By Alexis E. Vanderlee, PharmD Candidate 2021
Dear Pharmacy Student,
Going into pharmacy school I knew to expect long nights of studying, lots of classes, and hopefully making some lifelong friends. And I do have to say my time as a didactic student definitely included all of those things! What I didn't expect is what happened during my last year. The last year of pharmacy school is unlike any other. It is a great mystery that is not talked about as much during your interview process and the reason why is clear: everyone experiences it differently. However, there are a few basic principles that you will take away and keep with you forever. I wish I knew these principles before my final year to calm some of my nerves about the transition from student to pharmacist. If I knew how impactful my final year would be, I would have enjoyed my time in the classroom more and stressed less about who I was going to become post-graduation.
1. You won’t know what you want to do until you hit your last year. You can go into pharmacy school thinking: I need to be a “clinical pharmacist specializing in oncology!“ You may love your oncology lectures in school but perhaps during your clinical rotation you realize you have a really hard time seeing patients in this condition. Alternatively, you could think “I hate ambulatory care” but on your rotation you realize you absolutely love getting to make personal connections and following-up with these patients. You might be reading this right now and thinking, “I already know what it's like in these settings,” but trust me when I tell you when you're looking into a patient's eyes it's totally different than anything you can experience in the school setting. You can't be taught what you like and what you don't like; the only way to learn is to experience it. I have changed my mind 20 times since this year has begun and I am one of those students who knew they wanted to be a pharmacist since high school! Be open minded! I know everyone says that, but I promise these are decisions that should not be taken lightly just because you came into school with a pre-determined notion of what you wanted to do.
2. Physicians don't always follow the guidelines. In pharmacy school we were taught over and over again to reference the guidelines. Of course this is imperative as a pharmacist to be up to date. What I learned is that sometimes physicians don't follow these guidelines and what you really need to learn is how to interact with physicians. Each physician will have their own preferred method of communication and the only way you could learn this is by practicing it on the job. Some physicians like to be educated by the guidelines however some physicians make decisions based on their own clinical judgement. As a pharmacist, you need to be prepared to work with any type of physician and make sure you are educating the team to the best of your ability. Regardless of whether you’re working in a big or small hospital make sure you are communicating in an effective way to build strong relationships with these physicians.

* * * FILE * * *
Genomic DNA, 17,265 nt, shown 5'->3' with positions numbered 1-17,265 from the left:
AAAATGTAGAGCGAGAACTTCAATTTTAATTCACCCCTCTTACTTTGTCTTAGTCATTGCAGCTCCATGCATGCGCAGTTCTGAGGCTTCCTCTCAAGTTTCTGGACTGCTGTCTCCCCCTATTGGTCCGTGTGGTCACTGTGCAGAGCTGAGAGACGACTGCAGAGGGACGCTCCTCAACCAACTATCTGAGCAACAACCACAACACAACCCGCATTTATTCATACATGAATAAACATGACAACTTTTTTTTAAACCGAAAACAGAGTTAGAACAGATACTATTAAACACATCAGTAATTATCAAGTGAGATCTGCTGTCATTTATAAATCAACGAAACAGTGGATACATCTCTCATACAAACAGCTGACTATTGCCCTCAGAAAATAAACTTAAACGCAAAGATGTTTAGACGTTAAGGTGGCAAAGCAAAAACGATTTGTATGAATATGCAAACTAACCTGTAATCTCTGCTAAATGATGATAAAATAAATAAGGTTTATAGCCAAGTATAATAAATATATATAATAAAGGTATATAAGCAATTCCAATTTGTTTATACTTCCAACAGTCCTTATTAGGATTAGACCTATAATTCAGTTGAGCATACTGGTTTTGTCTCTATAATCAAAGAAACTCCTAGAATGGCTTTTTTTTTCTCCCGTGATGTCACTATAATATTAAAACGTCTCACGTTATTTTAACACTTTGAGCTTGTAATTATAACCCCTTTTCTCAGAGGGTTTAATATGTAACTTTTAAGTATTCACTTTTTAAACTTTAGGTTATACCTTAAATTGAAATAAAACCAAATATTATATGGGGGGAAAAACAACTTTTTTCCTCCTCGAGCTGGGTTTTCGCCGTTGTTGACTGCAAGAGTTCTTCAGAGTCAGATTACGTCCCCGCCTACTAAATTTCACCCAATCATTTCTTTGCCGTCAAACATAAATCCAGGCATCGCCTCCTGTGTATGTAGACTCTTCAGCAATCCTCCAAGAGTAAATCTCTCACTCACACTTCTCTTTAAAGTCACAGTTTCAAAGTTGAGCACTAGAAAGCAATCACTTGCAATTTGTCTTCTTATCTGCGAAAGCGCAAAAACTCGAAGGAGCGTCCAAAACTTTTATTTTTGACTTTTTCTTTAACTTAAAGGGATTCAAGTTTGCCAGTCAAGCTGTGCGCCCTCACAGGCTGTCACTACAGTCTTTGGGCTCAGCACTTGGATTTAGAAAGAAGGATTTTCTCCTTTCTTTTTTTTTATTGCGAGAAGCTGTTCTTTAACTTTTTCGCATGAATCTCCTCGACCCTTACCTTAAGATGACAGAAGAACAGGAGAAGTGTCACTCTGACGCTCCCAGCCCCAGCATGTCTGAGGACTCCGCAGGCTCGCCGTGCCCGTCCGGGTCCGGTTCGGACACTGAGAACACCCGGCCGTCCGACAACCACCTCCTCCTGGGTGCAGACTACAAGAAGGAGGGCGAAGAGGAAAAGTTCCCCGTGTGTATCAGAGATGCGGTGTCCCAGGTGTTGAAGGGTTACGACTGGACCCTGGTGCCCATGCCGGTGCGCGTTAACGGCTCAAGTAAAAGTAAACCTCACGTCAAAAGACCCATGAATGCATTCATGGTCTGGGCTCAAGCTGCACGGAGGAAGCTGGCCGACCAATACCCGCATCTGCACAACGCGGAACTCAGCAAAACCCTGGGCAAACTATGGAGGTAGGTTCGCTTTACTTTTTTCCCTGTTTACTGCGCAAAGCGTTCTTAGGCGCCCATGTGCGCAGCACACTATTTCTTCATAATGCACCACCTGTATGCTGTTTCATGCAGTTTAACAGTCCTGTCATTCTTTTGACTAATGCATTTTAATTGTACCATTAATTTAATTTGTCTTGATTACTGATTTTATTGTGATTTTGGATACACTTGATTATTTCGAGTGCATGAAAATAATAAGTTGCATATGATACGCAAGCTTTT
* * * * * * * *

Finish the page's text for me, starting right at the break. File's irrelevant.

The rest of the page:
3. The tone of your rotation depends on your attitude with your preceptor. Pharmacy students tend to stress about the type and location of our rotations, but we really should have been concerned with having a great vibe with our preceptors. Be upfront about what you want to learn! Remember that preceptors are human, too, and they want to teach you otherwise they would not be precepting. When you get your APPE rotation list you may be disappointed you did not get your top choice of a large academic medical center but take it from someone who did a long stretch at a small community hospital, I have learned more than I could ever imagine! The reason is because I was upfront about what I wanted to see and what really did not interest me. I ended up attending codes and watching procedures! I explained to my preceptor that I'm a visual learner, so I need to have my notebook with me at all times to learn. Know your learning style and cherish it!
4. Focus on developing your soft skills. This is something you may have heard about in pharmacy school especially if you took a class that was focused on postgraduate training. I am serious when I tell you to keep a list of everything that you have done in example format! I had my first interview and I was nervous, but I looked at my example list and absolutely crushed it! Almost everything on that list came from things I have done throughout my time on rotation! I am an effective communicator because I did this, I am a good leader because I did this, etc. Examples are key in interviews. I know everyone says that too, but it really alleviated my fears when I had it all written down. Most of these soft skills come from your clinical year! No one is going to ask if you know the difference between the half-lives of different statins during the interview process, but they want to know how you would adapt to not knowing that and working on a team.
5. Your last year is about you. At the end of the day everyone has the same goal to make you the best pharmacist you can be and help you achieve those goals. If you really dislike a rotation make a note of the soft skills you've learning from that experience! Communicate with your preceptor. Communicate with your school. Keep in touch with all of your old professors and let them know how you were doing. They care - that's why they are educators! The time goes by quickly so make sure you enjoy it.
All the best my pharmacy friends!
Alexis E. Vanderlee
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Until next week,